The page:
Type II collagen is a nutritional supplement derived from chicken sternum cartilage. Literature shows patients with osteoarthritis that are using this supplement have increased the mobility and the functionality of the joints with some reduction in pain levels [6].

Glucosamine

Glucosamine is a product that occurs naturally in the fluid around the joints. Studies have presented the value of glucosamine in rebuilding cartilage. Research results are have shown glucosamine to be effective in management of arthritis.

Conclusion of Supplement use

Supplementations can be an ongoing strategy for managing and preventing osteoarthritis as a complement to traditional clinical treatment. Nutritional balances with diet can regulate the balance between anabolic (rebuilding) and catabolic (destructive) processes in joint tissue. This can result in improved function, reduced pain and increased longevity of joint wear [6].

However, there is criticism regarding the quality and validity of the majority of these studies that have been focusing on supplements. At this stage, the majority of the publications/ trials which have also been conducted are by the manufacturing companies [1]. This has caused a concern of sponsorship bias. Many of these studies also have a low number of participants, short-term of follow up and non-defined dosing [5].

They appear to be a low cost and high safety method of treating osteoarthritis (as long as it is controlled by a nutritionist). They may be worth-while in including to the patients list of interventions to try.

Physiotherapy, Exercise & Hydrotherapy

Physical therapy managed and supervised by a professional has shown to alleviate chronic pain 20–30% more effectively than no treatment [1].  Physiotherapy including traditional physical activity can be more cost-effective in alleviating chronic pain as compared to using analgesic medications [1].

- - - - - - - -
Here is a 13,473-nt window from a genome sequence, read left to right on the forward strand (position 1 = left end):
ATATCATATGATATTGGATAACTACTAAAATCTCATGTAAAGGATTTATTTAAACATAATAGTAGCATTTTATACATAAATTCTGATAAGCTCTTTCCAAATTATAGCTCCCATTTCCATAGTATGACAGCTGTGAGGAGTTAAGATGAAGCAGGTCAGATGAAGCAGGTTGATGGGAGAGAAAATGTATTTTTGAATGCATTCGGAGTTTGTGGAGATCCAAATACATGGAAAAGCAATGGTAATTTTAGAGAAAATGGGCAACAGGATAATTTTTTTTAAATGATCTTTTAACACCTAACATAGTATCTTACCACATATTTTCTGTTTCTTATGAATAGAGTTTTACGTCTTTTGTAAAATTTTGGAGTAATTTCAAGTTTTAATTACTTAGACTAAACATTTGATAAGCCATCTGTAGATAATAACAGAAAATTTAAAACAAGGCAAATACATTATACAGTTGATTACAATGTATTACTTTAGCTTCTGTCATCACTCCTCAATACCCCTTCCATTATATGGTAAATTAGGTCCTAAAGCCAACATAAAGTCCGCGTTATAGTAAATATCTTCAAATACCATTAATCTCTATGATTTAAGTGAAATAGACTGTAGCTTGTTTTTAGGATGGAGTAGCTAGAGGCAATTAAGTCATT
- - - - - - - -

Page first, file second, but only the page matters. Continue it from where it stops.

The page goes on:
Pain appears to be the greatest barrier to patients engaging in and sticking to physical activity programs including professional physiotherapy. Unfortunately some individuals prefer short term pain relief of analgesic medications as a replacement to physiotherapy. This has led to poor joint support and function in the long term. The benefits of exercise in the management of osteoarthritis are well established and they need to be engaged in as a pre-dominant joint support for osteoarthritis [4].

It is important for people suffering from osteoarthritis to continue physiotherapy with the support of professional as opposed to self-managed exercises. It is easy for individuals to develop poor techniques and fall into bad training habits. These habits can cause further damage.

If the individual finds physiotherapy is too “forceful” hydrotherapy is a great option. The buoyancy of the water helps reduce the load your joints are under. This can help patients develop their muscles and tendons in a manner that is less stressful.

Read about more treatment options for osteoarthritis on this page.

All references can be found in our list of references page here.